This question has continued to bug me. Why did England think it was right to ask Dhoni to reconsider an appeal which was fairly clearly within the rules? Why did Andy Flower and Andrew Strauss think that it was the right thing to do? Or were they going to do it simply because Bell was batting so well? Sportsmanship involves doing the right thing irrespective of the cost to one's interests, purely because it is the right thing to do. Surely, the sporting thing to do in the case of the Bell episode would have been for India to withdraw their appeal, then, for Bell to be declared retired Out by England for his tea time score. For if Bell admitted being "naive" or "stupid", what price did he pay for it?
Increasingly, Michael Vaughan's reading of the situation seemed to be the most plausible one. Bell and England "handled the situation" brilliantly to protect their own interests. Sportsmanship had nothing to do with it. Flower's nonsense about an "international incident" was only the last step in that performance.
3 years ago, Grant Elliot set off on an iffy run in an ODI against England at the Oval. Due to various factors, such as where the ball went, where Sidebottom's normal follow through ended up, and what line the non-striker was running, Elliot collided with the bowler. England claimed the run out (the fielder was Ian Bell), and Elliot was given Out. As per the law, it was judged by the Umpires that the wicket had been put down fairly. This is not just my interpretation, this is what the law actually says. Law 38 says that the batsman shall be out if "his wicket is fairly put down by the action of a fielder". Paul Collingwood, then England's captain, declined to withdraw his appeal, and the decision stood. Later that day, Collingwood regretted this decision, but explained it away as something that happened in the heat of the moment.
14 months later, England were playing Sri Lanka at the Wanderers in Johannesburg in an ICC Champions Trophy game. This time, the Sri Lankan all-rounder Angelo Mathews collided with the bowler Graham Onions after he had turned for a second run. Unlike the episode at the Oval, where Sidebottom was trying to race to the ball when the collision occurred, in this case, Onions was nowhere near the ball. England claimed the ensuing run out, but Andrew Strauss withdrew his appeal.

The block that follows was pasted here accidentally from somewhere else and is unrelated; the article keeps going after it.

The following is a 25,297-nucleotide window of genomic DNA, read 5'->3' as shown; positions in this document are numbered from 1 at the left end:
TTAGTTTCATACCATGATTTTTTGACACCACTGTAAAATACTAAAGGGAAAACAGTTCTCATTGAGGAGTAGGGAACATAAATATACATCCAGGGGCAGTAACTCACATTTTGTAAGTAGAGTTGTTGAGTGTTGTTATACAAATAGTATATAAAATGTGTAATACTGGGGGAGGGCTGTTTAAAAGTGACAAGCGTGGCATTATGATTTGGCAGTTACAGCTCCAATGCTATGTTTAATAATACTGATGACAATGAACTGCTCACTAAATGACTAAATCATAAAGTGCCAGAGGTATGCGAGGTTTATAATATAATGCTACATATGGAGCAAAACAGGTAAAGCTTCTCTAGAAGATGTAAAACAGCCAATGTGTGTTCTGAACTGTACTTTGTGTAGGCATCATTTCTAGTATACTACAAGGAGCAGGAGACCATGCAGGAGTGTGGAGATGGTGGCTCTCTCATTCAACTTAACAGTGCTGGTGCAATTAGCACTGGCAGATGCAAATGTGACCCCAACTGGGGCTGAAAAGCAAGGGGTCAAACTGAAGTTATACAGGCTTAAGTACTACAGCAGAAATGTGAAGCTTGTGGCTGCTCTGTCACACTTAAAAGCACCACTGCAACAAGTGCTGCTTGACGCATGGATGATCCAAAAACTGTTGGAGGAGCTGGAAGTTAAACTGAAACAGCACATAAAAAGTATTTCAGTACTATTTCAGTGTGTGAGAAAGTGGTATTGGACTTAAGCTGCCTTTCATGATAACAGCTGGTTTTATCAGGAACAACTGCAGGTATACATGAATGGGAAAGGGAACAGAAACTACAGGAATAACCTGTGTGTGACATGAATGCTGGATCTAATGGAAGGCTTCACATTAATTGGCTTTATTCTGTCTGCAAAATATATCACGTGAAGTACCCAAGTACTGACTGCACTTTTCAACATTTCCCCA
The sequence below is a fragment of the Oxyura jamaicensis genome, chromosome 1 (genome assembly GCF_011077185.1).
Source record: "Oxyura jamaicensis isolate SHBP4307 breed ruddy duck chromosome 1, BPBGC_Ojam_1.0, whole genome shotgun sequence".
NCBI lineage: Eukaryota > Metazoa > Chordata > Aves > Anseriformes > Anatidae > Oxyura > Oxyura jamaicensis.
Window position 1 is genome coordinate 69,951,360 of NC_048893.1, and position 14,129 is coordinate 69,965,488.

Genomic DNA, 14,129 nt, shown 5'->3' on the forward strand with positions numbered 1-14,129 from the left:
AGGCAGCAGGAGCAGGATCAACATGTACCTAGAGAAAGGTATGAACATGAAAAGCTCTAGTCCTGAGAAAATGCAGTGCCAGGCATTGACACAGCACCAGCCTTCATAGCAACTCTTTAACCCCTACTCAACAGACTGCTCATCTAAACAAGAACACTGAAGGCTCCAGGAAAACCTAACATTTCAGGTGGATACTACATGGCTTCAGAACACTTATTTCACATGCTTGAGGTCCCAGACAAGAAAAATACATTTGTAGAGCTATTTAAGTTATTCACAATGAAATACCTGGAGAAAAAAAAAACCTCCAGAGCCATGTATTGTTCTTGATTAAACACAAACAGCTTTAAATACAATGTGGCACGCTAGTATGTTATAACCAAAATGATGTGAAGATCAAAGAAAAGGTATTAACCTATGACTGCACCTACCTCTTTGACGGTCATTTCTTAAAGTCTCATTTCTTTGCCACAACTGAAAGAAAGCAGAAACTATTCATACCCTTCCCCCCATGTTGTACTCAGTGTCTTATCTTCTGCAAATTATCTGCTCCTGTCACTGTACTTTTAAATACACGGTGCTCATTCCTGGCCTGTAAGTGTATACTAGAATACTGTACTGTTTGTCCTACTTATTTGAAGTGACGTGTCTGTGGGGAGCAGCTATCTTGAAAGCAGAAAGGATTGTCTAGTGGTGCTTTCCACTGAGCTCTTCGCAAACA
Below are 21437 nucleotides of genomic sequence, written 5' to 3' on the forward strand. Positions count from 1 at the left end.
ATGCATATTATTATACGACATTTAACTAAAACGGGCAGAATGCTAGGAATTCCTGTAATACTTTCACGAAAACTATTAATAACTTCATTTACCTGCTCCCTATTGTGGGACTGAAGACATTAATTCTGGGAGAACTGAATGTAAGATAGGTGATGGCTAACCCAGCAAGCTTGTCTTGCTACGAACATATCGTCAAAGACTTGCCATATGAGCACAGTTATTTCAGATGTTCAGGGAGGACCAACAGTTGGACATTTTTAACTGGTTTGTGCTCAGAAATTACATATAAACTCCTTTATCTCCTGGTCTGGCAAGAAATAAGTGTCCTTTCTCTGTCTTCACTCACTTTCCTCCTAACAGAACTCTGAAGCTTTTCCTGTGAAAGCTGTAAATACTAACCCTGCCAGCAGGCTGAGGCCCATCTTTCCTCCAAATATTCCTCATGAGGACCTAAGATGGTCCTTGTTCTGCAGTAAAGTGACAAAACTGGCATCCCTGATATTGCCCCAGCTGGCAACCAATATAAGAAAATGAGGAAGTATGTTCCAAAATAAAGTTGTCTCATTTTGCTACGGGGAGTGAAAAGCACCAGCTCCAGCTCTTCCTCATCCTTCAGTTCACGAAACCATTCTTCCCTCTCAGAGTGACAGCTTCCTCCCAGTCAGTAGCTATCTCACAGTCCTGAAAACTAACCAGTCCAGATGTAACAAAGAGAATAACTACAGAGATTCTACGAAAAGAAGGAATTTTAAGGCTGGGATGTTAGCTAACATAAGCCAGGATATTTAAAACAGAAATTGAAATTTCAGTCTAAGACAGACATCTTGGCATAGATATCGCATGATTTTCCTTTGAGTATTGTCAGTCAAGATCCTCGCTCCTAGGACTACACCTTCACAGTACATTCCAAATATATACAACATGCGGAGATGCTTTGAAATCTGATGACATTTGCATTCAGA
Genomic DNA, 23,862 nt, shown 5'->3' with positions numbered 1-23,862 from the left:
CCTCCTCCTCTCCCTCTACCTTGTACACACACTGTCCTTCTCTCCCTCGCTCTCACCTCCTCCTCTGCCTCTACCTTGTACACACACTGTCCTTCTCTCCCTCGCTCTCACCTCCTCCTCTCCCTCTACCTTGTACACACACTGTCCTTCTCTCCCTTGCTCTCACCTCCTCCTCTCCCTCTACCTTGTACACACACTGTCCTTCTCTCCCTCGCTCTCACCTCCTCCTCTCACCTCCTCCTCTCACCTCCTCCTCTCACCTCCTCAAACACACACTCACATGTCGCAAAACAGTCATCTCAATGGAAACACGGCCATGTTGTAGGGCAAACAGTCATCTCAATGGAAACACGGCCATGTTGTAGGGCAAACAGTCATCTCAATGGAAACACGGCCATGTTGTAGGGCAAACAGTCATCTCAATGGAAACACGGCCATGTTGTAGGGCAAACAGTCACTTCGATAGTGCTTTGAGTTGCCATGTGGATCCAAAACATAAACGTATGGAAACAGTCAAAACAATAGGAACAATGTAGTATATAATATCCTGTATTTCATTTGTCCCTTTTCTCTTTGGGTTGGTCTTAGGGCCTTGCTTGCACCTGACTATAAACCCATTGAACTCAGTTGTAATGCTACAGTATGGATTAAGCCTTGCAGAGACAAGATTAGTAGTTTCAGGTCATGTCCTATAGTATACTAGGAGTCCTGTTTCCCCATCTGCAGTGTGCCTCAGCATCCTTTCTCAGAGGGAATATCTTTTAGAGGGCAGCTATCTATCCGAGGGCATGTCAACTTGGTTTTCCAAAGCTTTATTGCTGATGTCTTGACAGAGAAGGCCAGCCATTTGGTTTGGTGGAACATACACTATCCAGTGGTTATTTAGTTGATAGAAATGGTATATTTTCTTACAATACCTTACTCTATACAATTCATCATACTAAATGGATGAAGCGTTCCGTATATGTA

In both instances, the collision was an accident. There was no suggestion that either bowler or batsman deliberately tried to get in each others way. As such, it would have been perfectly legitimate for the fielding side to have claimed the run out in both cases, because the wicket was put down "fairly". The fielding side did not cheat, because the bowler did not deliberately get in the batsman's way. Further, it can also be argued that since it is the batsman who is doing to running, he should watch where he is going. Typically, batsmen have a fairly good feel for where the bowler is when they are rushing for a quick run. But sometimes, accidents can happen. However, this is one of those instances in which claiming the dismissal did not "feel right".
Andrew Flower disagreed with Strauss's decision to withdraw the appeal against Angelo Mathews (My thanks to Siddharth Monga of Cricinfo for reminding me of this example). "I would definitely have not recalled him," he said, "But Strauss is a good man and I trust him completely. He made his decision and I back him on that, I just wouldn't have done it myself. I would have sent the batsman on his way. He ran into the bowler. Simple deal."
So Flower's attitude to these things is clear. If the batsman makes a mistake, then he pays the price. Bell admitted that he made a mistake. So why didn't Flower want Bell to pay a price? Does Flower support India's decision to recall Bell? Surely, the whole point of sportsmanship, is that you do the right thing, irrespective of the consequences for your team. If Dhoni's decision was an example of sportsmanship, was Flower and Strauss's decision to ask Bell to resume his innings not unsporting? And it is not as though Flower disagreed with the decision to ask Dhoni to withdraw the appeal.
To be fair though, England have been quite honest about their attitude - an attitude which involves doing whatever marginal thing it takes to win. Strauss stopped short of definitely agreeing with Dhoni's decision. His comment was as non-committal as he could get away with. As opposed the clear comments from Vaughan and Hussein (for example), that they would have appealed exactly as Dhoni did, Strauss hemmed and hawed and came out with "I would like to think so", when asked if he would also have withdrawn the appeal in similar circumstances.
England's role in the Ian Bell episode can only be described as a thoroughly unsporting, professional and sophisticated. They protected their interests single mindedly, the "right thing" be damned. The "Spirit of Cricket" such as it is, is little more than an empty rhetorical trope, just as their standard ultra-conditional mea culpas are empty rhetorical tropes.
So how should India deal with England in the rest of this series? I hope they will stick to playing by their own standards and not sink to England's. I also hope they can match England's accuracy with the ball.